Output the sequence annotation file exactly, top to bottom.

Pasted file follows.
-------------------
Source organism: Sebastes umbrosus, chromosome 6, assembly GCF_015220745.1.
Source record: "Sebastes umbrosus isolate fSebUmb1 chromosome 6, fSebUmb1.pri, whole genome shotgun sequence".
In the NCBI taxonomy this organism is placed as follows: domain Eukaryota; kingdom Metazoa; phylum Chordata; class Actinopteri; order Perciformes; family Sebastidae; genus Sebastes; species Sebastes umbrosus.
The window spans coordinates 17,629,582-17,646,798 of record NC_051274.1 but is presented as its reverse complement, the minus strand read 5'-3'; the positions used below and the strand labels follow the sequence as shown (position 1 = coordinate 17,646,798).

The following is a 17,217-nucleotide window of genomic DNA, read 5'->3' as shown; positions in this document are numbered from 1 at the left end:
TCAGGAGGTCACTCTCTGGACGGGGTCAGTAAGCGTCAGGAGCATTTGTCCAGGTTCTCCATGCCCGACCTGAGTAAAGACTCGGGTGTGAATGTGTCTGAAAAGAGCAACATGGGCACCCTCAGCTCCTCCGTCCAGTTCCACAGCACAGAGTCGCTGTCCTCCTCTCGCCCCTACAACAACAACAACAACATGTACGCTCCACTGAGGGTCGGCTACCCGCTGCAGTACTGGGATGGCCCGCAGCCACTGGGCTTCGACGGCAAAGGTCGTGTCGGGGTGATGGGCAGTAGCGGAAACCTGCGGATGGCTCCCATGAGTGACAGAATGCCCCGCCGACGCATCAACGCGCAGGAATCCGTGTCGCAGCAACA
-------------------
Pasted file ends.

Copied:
Source organism: Sebastes umbrosus, chromosome 6, assembly GCF_015220745.1.
Source record: "Sebastes umbrosus isolate fSebUmb1 chromosome 6, fSebUmb1.pri, whole genome shotgun sequence".
In the NCBI taxonomy this organism is placed as follows: domain Eukaryota; kingdom Metazoa; phylum Chordata; class Actinopteri; order Perciformes; family Sebastidae; genus Sebastes; species Sebastes umbrosus.
The window spans coordinates 17,629,582-17,646,798 of record NC_051274.1 but is presented as its reverse complement, the minus strand read 5'-3'; the positions used below and the strand labels follow the sequence as shown (position 1 = coordinate 17,646,798).

The following is a 17,217-nucleotide window of genomic DNA, read 5'->3' as shown; positions in this document are numbered from 1 at the left end:
TCAGGAGGTCACTCTCTGGACGGGGTCAGTAAGCGTCAGGAGCATTTGTCCAGGTTCTCCATGCCCGACCTGAGTAAAGACTCGGGTGTGAATGTGTCTGAAAAGAGCAACATGGGCACCCTCAGCTCCTCCGTCCAGTTCCACAGCACAGAGTCGCTGTCCTCCTCTCGCCCCTACAACAACAACAACAACATGTACGCTCCACTGAGGGTCGGCTACCCGCTGCAGTACTGGGATGGCCCGCAGCCACTGGGCTTCGACGGCAAAGGTCGTGTCGGGGTGATGGGCAGTAGCGGAAACCTGCGGATGGCTCCCATGAGTGACAGAATGCCCCGCCGACGCATCAACGCGCAGGAATCCGTGTCGCAGCAACA